Posted February 07, 2011:
Guessing Ages and Weights

by Diane Kunz.

Over the years, on and off, Diane worked in her family’s carnival. In 1991, two years before she became an applicant at Madonna House, she worked there guessing ages and weights.

"Come on in! Try and fool the guesser! I’ll tell you how old you are and how much you weigh."

This is what I cry over the microphone at the carnival many times a day.

At present, I’m attempting to live the spirituality of Madonna House as a beggar in the marketplace of a carnival. I try to abandon myself, moment by moment, to God’s will, which is guessing people’s age and weight. I believe he has chosen me for this particular work.

I witness to my belief in this call by wearing a cross at all times. This is not usual for carnival people.

As I begin my "show" each day, my prayer is that I live the Gospel by treating everyone with dignity and love.

God has given me the grace to be quite good at the guessing game. I look deeply into people’s eyes, and I kind of read their lives there.

For example, people who are under a lot of stress can seem to be fifteen or twenty years older then they really are. I may be moved to suggest to them that they can let go of some of the over-control of their lives.

I have learned, too, that individuals who have been through much pain without becoming hardened or bitter actually have clearer eyes and appear younger than they are.

Here is my approach: When I am asked to guess someone’s weight, I have the person turn around slowly. Then it’s as if the scale (which they are standing on but I can’t see) becomes a part of me.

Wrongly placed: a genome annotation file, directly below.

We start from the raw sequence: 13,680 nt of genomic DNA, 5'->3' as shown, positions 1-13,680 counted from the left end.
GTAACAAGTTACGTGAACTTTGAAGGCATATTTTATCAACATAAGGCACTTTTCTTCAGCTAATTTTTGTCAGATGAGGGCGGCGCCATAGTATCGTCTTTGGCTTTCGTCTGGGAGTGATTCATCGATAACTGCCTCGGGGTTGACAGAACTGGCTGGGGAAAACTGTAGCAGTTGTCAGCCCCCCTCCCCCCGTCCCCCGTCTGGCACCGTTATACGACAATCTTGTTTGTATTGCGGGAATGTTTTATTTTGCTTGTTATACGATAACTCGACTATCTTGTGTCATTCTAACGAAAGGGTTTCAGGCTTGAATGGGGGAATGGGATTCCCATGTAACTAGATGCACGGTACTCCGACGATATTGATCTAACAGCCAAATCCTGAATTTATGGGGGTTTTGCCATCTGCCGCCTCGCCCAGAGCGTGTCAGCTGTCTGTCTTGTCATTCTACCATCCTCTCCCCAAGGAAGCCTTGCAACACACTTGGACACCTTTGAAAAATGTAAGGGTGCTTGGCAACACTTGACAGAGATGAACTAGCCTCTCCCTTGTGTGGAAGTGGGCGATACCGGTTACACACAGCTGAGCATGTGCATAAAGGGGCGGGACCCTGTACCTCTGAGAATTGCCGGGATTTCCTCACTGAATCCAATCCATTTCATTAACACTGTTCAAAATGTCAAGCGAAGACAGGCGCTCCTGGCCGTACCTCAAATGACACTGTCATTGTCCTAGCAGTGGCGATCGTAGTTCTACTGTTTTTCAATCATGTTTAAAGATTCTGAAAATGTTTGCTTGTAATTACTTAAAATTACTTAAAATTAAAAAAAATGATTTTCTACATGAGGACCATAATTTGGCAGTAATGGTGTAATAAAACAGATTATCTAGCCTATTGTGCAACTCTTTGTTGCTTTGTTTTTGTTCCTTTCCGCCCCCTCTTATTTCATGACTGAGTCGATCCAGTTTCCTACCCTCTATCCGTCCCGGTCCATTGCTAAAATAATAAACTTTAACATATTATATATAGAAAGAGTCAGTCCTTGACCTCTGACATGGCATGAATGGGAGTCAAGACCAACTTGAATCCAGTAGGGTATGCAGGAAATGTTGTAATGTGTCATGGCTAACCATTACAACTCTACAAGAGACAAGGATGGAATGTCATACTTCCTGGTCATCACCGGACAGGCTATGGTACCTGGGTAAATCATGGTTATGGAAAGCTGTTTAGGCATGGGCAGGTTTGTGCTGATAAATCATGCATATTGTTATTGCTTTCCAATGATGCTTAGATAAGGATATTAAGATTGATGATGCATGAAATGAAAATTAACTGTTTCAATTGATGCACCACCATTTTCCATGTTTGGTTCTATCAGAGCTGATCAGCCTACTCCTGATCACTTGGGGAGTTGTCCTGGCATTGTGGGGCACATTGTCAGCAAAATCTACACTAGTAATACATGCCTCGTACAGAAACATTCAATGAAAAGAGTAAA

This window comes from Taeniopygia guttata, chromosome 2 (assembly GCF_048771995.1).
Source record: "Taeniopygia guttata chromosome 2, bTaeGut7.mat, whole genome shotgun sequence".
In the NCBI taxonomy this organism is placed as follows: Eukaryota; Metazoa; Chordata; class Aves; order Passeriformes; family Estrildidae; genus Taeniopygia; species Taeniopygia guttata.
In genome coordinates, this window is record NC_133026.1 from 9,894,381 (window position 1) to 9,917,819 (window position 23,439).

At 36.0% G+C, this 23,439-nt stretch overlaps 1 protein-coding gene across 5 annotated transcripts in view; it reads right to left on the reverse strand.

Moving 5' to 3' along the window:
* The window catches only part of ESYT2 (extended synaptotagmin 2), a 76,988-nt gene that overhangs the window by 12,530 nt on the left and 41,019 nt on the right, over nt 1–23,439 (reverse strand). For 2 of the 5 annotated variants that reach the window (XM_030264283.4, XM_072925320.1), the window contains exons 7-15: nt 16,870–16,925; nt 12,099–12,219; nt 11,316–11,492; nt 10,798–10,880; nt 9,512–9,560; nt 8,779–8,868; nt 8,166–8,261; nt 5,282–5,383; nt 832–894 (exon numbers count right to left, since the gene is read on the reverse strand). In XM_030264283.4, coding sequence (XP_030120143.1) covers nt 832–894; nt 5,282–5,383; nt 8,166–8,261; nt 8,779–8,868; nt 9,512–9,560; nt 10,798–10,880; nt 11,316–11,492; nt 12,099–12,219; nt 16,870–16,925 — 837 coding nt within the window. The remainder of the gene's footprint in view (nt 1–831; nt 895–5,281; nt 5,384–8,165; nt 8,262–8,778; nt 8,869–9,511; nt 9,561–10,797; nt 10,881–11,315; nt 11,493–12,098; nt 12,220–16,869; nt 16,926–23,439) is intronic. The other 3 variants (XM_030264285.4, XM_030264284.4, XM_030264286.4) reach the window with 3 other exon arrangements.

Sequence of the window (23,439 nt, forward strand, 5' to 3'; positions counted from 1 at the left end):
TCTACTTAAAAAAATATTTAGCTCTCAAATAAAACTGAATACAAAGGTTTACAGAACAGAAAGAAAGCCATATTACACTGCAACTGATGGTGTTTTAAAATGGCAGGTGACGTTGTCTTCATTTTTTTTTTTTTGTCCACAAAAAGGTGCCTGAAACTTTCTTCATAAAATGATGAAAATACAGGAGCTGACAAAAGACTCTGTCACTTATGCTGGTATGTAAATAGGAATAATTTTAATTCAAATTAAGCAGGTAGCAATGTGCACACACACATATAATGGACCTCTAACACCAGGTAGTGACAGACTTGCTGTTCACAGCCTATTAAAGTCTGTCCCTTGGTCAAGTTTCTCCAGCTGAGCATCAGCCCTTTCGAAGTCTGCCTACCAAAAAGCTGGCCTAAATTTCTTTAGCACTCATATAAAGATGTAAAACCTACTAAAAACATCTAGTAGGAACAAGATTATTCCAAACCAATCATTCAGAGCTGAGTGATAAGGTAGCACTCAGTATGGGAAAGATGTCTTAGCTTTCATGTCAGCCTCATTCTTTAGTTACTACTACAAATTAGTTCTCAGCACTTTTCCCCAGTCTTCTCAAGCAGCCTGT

As I concentrate on the person, I "go into the depths of his or her heart" (a line from the Madonna House Little Mandate). I think, at this time, Christ is giving them something through me, though what that is remains a mystery to me.

My friends, the carnival people, are amazed at the size of the crowds that gather around my tent. In my mid-fifties, I am definitely not the typical, young, physically attractive guesser!

But people will stop and come my way when they hear my voice. Then after interacting with me, they often say, "You’ve made my day."

Sometimes people even seem to be looking for me. On one of these occasions, it turned out to be a grace for me.

This person was severely crippled with muscular dystrophy. As he was wheeled up to play my game, I touched and kissed him. I knew I had kissed Christ’s wound.

Once I saw a priest in a wheel chair waiting in line to play my game. I went to him, knelt down, and asked him for his blessing. I found out later that he was the bishop of the diocese! I don’t often get the bishop’s blessing for my work.

As I remain in the marketplace of the carnival, I pray that Christ will have his way with me and use me TO communicate his love to others. I cannot get to the Eucharist daily, so I offer this fasting for my apostolate.

I’m hidden among prostitutes and transients. I try to identify with them.

My life is simple. I never know for sure where my next bed will be, either in a truck or a trailer. Every week I take up my cross, go to another city, and start all over again. I know Our Lady, the Mother of God, and all the saints are with me.

Msgr. Robert McCarthy, known as "the carnie priest," ministered to the "carnies" (carnival workers) across the U.S. for many years. He said that Diane is the only carnival worker he ever knew or heard of who became a Catholic and joined a religious community.

From Restoration, April 1991


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